Whether you're an impoverished student driven by art and creativity, or a bestselling writer with a series of successful film adaptations living in a mansion in California, writing sucks. It sucks in a myriad of ways that never go away, regardless of how successful you are, or how many times you've been on the Richard & Judy book club. The hours are long, the pay and conditions are terrible, and your boss keeps muttering words of discouragement to you under his or her breath. If there were a union, we'd all be on the phone to it right now.
Last winter, I was complaining about the need to wear fingerless gloves to work. People who do normal jobs (hello Librarians, hello office workers) get to work in lovely warm offices. The heating is always on; not for them the indignity of working in a room where ice drips from the ceiling, nor the need to drink endless cups of tea to keep hands and fingers warm enough to stay mobile. Only the writer, working as romantic tradition has decreed she must, works in an upstairs garrett room with icicles forming on the end of her nose, and the wind whistling through her hair. Readers, for the writer, a harsh winter can be hell.
But I've discovered something worse than writing in winter, and do you know what it is? Yes, that's right: writing in summer.
Writing in summer is the grown-up equivalent of taking a GCSE on a balmy summer's day. As you sit at your desk, worry crowding your head and your pens lined up neatly on the wood before you, you gaze longingly out of the sports' hall window at the golden fields of wheat bending in the breeze, reflecting hot yellow in the sunlight. Children, playing joyously with hula hoops and paddling pools, taunt you with their carefree enjoyment of the beautiful day. And where are you? Indoors, trying to write a bloody novel.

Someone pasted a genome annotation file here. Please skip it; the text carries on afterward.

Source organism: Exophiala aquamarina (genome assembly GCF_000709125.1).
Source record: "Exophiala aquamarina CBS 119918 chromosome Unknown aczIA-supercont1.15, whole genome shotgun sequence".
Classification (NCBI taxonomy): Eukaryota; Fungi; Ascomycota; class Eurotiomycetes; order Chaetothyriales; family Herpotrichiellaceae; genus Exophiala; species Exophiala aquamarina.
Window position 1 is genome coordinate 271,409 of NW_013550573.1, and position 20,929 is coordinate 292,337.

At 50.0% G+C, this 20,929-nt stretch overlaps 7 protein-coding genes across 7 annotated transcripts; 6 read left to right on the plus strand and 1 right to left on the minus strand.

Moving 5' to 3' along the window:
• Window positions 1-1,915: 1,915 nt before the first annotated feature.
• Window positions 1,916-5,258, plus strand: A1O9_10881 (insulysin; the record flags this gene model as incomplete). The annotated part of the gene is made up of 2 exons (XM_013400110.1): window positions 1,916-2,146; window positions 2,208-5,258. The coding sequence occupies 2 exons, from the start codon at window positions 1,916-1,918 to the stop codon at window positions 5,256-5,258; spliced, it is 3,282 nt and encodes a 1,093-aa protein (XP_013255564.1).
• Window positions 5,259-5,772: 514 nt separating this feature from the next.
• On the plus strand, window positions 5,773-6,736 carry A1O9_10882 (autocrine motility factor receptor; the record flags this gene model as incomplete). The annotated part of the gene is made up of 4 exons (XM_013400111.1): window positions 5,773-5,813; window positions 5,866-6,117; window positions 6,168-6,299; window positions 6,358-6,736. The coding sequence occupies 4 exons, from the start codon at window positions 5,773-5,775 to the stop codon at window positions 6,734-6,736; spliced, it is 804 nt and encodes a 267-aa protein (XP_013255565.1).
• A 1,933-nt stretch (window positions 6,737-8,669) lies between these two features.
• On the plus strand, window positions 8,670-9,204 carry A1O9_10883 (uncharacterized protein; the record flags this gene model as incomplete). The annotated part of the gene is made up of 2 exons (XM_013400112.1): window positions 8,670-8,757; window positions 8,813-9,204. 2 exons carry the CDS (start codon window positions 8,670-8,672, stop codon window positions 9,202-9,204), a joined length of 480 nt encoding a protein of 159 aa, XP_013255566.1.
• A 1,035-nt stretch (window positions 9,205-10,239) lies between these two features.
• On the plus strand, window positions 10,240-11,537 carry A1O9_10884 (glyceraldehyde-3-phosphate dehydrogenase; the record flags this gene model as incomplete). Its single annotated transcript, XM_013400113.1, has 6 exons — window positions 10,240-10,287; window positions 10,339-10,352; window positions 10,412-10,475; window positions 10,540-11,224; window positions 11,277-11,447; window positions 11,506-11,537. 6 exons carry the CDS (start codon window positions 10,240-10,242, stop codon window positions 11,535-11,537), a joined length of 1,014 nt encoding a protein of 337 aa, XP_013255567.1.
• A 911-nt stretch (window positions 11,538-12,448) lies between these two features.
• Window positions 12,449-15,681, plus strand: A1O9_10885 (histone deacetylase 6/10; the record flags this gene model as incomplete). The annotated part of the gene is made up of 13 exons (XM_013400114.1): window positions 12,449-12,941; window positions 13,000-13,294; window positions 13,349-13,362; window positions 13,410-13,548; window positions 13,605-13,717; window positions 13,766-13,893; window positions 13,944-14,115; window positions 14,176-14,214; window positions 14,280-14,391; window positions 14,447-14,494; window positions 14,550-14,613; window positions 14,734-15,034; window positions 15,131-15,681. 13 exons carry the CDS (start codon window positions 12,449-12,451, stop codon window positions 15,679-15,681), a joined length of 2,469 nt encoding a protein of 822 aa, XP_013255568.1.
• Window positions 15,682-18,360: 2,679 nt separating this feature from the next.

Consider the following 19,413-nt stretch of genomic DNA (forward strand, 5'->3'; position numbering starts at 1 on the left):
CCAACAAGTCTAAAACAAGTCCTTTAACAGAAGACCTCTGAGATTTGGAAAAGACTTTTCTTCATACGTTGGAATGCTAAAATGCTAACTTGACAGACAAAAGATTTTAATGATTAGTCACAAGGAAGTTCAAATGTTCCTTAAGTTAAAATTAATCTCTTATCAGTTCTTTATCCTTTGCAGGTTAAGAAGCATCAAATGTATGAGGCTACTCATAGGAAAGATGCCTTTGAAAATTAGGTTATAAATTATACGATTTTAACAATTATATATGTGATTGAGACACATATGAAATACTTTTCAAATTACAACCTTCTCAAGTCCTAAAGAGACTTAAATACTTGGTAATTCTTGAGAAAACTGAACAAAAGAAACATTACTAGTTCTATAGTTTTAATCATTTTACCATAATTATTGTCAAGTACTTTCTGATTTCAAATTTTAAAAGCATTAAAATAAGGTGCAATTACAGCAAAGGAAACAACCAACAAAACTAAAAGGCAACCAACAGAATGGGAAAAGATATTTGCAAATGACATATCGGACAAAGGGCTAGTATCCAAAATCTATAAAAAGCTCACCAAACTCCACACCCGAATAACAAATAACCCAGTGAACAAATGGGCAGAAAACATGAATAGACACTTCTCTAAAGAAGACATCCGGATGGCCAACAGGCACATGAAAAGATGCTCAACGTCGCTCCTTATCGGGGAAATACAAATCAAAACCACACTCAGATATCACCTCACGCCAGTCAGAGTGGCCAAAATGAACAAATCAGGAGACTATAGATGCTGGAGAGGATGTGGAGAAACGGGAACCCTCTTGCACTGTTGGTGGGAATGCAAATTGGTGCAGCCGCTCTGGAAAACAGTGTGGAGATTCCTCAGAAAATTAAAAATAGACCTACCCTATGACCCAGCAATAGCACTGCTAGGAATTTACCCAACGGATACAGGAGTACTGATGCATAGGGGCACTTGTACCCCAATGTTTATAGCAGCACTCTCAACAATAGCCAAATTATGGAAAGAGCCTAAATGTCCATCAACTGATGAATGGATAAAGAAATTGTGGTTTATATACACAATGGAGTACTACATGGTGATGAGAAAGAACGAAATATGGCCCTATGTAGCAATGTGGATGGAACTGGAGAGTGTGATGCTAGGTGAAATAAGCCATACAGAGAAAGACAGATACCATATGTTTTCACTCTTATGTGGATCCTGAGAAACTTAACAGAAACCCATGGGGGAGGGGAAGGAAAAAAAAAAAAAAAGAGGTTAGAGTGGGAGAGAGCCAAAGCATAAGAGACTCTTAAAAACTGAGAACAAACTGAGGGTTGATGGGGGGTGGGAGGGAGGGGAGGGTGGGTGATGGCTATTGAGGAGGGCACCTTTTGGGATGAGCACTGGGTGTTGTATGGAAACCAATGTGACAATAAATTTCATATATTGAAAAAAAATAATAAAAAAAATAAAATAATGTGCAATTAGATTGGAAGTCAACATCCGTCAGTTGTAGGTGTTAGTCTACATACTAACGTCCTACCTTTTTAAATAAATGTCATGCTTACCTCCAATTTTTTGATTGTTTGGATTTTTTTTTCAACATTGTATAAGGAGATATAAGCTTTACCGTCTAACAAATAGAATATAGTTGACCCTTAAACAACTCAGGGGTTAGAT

Only a lunatic would attempt writing outdoors. There are wasps out there. And you can't see, anyway; no matter where you sit, the sun is going to bounce off your laptop screen and BLIND YOU. And in any case, most writers, unfortunate owners of that occupational writing hazard the bad back, can't write without a desk. All those hours hunched over scribbling in notebooks or on napkins balanced on their knees have done for their back and shoulders. You cannot take your desk outside. It makes you look mad.
And yet we still all do it, and why? When we have a sneaking suspicion that nobody will ever love us, and when we worry that our books will end up crowding out the shelves of the local charity shops like so much Da Vinci Code? We do it because even though being a writer sucks and YOU, yes YOU will never be as rich or as successful as Dan Brown or Doris Lessing or even Julie Otsuka, we're compelled. We love it and we're driven and we can't stop ourselves.
Now stop looking longingly out of that window and get on with it.
This week, I have:
Finished planning for FICTIONS OF EVERY KIND: CUTS
Begun my first rewrites of a new draft
Worked on preparing a first chapter for a first chapter competition
Knitted a bit of a cardigan.